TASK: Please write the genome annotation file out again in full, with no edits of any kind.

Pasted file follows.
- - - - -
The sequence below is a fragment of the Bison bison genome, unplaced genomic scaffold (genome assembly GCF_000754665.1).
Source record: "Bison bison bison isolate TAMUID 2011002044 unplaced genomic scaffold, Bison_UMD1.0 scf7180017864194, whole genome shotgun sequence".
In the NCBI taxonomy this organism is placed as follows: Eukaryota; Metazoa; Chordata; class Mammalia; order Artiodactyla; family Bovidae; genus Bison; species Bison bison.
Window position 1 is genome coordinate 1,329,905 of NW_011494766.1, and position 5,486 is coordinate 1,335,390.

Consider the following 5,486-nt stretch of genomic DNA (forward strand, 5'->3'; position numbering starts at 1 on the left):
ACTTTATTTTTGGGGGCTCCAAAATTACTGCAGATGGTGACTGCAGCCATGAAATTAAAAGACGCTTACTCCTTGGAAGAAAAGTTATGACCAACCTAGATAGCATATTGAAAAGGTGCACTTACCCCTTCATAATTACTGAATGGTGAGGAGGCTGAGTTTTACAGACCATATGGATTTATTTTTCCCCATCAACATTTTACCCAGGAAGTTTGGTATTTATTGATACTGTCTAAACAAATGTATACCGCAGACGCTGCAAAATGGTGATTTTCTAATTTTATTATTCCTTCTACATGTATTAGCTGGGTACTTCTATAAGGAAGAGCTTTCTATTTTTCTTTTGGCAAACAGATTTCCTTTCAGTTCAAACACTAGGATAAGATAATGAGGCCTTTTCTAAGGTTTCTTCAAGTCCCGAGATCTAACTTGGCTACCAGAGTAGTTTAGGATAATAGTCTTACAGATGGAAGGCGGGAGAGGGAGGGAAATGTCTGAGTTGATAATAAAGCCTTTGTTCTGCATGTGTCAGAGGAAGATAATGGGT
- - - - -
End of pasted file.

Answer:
The sequence below is a fragment of the Bison bison genome, unplaced genomic scaffold (genome assembly GCF_000754665.1).
Source record: "Bison bison bison isolate TAMUID 2011002044 unplaced genomic scaffold, Bison_UMD1.0 scf7180017864194, whole genome shotgun sequence".
In the NCBI taxonomy this organism is placed as follows: Eukaryota; Metazoa; Chordata; class Mammalia; order Artiodactyla; family Bovidae; genus Bison; species Bison bison.
Window position 1 is genome coordinate 1,329,905 of NW_011494766.1, and position 5,486 is coordinate 1,335,390.

Consider the following 5,486-nt stretch of genomic DNA (forward strand, 5'->3'; position numbering starts at 1 on the left):
ACTTTATTTTTGGGGGCTCCAAAATTACTGCAGATGGTGACTGCAGCCATGAAATTAAAAGACGCTTACTCCTTGGAAGAAAAGTTATGACCAACCTAGATAGCATATTGAAAAGGTGCACTTACCCCTTCATAATTACTGAATGGTGAGGAGGCTGAGTTTTACAGACCATATGGATTTATTTTTCCCCATCAACATTTTACCCAGGAAGTTTGGTATTTATTGATACTGTCTAAACAAATGTATACCGCAGACGCTGCAAAATGGTGATTTTCTAATTTTATTATTCCTTCTACATGTATTAGCTGGGTACTTCTATAAGGAAGAGCTTTCTATTTTTCTTTTGGCAAACAGATTTCCTTTCAGTTCAAACACTAGGATAAGATAATGAGGCCTTTTCTAAGGTTTCTTCAAGTCCCGAGATCTAACTTGGCTACCAGAGTAGTTTAGGATAATAGTCTTACAGATGGAAGGCGGGAGAGGGAGGGAAATGTCTGAGTTGATAATAAAGCCTTTGTTCTGCATGTGTCAGAGGAAGATAATGGGT